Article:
The Umpherston Sinkhole
Whenever I travel around Australia or abroad, I like to visit local gardens. For a visitor, a garden can say a lot about a community. The community’s past and present economic fortunes, climate, and appreciation for their city or town are all represented in the gardens they create and maintain.
So I can only conclude that the people of Mount Gambier in South Australia have an easy-going nature and a great sense of humour, because it was there that I recently visited the most peculiar garden I have ever seen in my life: The Umpherston Sinkhole.
Yes, even its name is odd.
But the name is very fitting for a garden that made me laugh at its sheer absurdity and fall in love with its beauty and novelty.
What is the Umpherston Sinkhole?
The Umpherston Sinkhole is named after James Umpherston, who established the garden in 1884. Umpherston purchased a farm property in Mount Gambier in 1864 which contained a large sinkhole (or cave remnant).
Thousands of years ago, the sinkhole had been a cave that had formed because parts of the Mount Gambier limestone had been dissolved. When the top of the cave chamber eventually collapsed, a large open pit (called a sinkhole) was formed. The Mount Gambier district has hundreds of such caves and sinkholes; there are even some in the city centre!
Umpherston used the sinkhole on his property as the basis for his garden, which he named “The Caves”.
Being retired, Umpherson wanted to create for the people of Mount Gambier “a pleasant resort in the heat of summer”. So he set to work clearing the existing vegetation off his property and from within the sinkhole. He carved a path in the side of the rock and erected a set of wooden steps so people could comfortably enter his sunken garden, which he planted with all sorts of ferns, shrubs and flowers.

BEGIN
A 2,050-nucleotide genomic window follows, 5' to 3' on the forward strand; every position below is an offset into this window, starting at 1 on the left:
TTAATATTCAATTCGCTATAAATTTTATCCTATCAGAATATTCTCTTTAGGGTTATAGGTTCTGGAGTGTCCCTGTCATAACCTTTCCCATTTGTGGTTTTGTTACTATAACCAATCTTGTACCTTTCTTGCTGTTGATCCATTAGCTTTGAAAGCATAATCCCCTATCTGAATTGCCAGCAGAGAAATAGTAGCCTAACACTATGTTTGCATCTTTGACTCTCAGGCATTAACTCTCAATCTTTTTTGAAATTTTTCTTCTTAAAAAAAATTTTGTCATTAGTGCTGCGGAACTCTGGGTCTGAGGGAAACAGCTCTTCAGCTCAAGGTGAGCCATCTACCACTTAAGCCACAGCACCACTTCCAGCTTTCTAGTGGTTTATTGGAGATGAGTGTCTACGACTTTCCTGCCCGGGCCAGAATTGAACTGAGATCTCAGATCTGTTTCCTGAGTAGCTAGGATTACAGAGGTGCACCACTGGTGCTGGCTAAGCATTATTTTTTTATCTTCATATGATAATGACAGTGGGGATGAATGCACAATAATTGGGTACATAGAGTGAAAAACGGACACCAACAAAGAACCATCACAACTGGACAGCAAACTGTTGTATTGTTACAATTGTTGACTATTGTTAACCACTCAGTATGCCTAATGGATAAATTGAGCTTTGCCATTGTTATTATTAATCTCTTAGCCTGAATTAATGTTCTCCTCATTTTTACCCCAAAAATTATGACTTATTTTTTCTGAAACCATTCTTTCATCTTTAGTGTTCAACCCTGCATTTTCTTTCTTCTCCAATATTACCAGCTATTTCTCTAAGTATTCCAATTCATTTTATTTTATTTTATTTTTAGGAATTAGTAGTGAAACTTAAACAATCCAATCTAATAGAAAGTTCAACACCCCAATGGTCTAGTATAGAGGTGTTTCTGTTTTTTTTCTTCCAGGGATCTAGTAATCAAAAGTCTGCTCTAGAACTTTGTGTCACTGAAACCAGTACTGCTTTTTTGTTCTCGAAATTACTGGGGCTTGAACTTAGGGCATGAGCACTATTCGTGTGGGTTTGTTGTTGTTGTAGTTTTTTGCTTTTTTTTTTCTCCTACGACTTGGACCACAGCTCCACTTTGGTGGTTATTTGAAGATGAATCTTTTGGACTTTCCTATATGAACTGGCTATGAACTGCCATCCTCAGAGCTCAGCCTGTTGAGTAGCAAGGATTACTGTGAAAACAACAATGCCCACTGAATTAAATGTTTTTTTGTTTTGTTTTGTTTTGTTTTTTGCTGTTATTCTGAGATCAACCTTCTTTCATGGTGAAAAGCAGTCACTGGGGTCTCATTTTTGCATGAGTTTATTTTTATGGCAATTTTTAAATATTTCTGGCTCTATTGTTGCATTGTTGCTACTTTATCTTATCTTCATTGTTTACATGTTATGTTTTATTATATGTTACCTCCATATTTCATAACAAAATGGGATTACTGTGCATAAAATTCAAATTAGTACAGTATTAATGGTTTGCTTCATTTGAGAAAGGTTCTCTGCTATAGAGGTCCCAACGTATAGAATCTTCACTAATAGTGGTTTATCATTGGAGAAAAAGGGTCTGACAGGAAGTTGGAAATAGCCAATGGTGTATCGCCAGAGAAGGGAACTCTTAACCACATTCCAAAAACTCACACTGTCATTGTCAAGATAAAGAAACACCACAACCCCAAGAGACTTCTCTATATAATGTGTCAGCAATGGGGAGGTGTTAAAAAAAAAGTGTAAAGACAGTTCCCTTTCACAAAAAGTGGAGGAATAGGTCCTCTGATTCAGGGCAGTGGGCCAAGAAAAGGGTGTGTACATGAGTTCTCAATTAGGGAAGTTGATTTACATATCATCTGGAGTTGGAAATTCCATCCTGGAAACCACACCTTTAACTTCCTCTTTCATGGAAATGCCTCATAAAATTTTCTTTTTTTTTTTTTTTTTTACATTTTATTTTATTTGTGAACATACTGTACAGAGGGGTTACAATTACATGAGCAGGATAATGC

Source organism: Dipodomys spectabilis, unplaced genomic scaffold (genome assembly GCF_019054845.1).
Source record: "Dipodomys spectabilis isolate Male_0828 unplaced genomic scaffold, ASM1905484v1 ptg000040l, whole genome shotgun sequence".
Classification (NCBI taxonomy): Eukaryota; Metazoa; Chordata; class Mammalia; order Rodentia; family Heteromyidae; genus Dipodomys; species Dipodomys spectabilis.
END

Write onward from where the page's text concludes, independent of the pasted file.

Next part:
The garden was an immediate success and became quite famous. People from Mount Gambier and surrounding districts would frequently come and visit. The sinkhole originally had a lake within, and Umpherston even organised boat rides for interested people.
James Umpherston died in 1900, and his garden fell into disrepair in the following years. In 1949, the South Australian Woods and Forests Department purchased the property and established sawmills nearby. As the water table dropped as a result of agricultural activity, the lake disappeared.
By 1976, the garden was nothing more than a ruin and a rubbish dump. It was at this time that staff from the Woods and Forests Department decided to restore Umpherston’s legacy. Slowly, they removed the rubbish and cleared the weeds. Umpherston’s terraces were still there, and so the staff restored them and planted hydrangeas and other species along each row.
Once again, the garden was a hit with the people of Mount Gambier. In 1994, the South Australian Forestry Corporation (as the Woods and Forests Department had become known) handed the garden over to the City of Mount Gambier, and in 1995, the garden was added to the South Australian Heritage Register.
Visiting the Sinkhole
Visiting the sinkhole is a unique experience. A long ramp provides the initial entry point, which is followed by a set of enclosed steps. It is from here that the first real view of the Umpherston Sinkhole can be seen – and what a view! Being barely a third the way into the sinkhole, it provides a great overview of the entire garden, which beckons below. The sinkhole is round, and from here one can see the various terraces in the garden.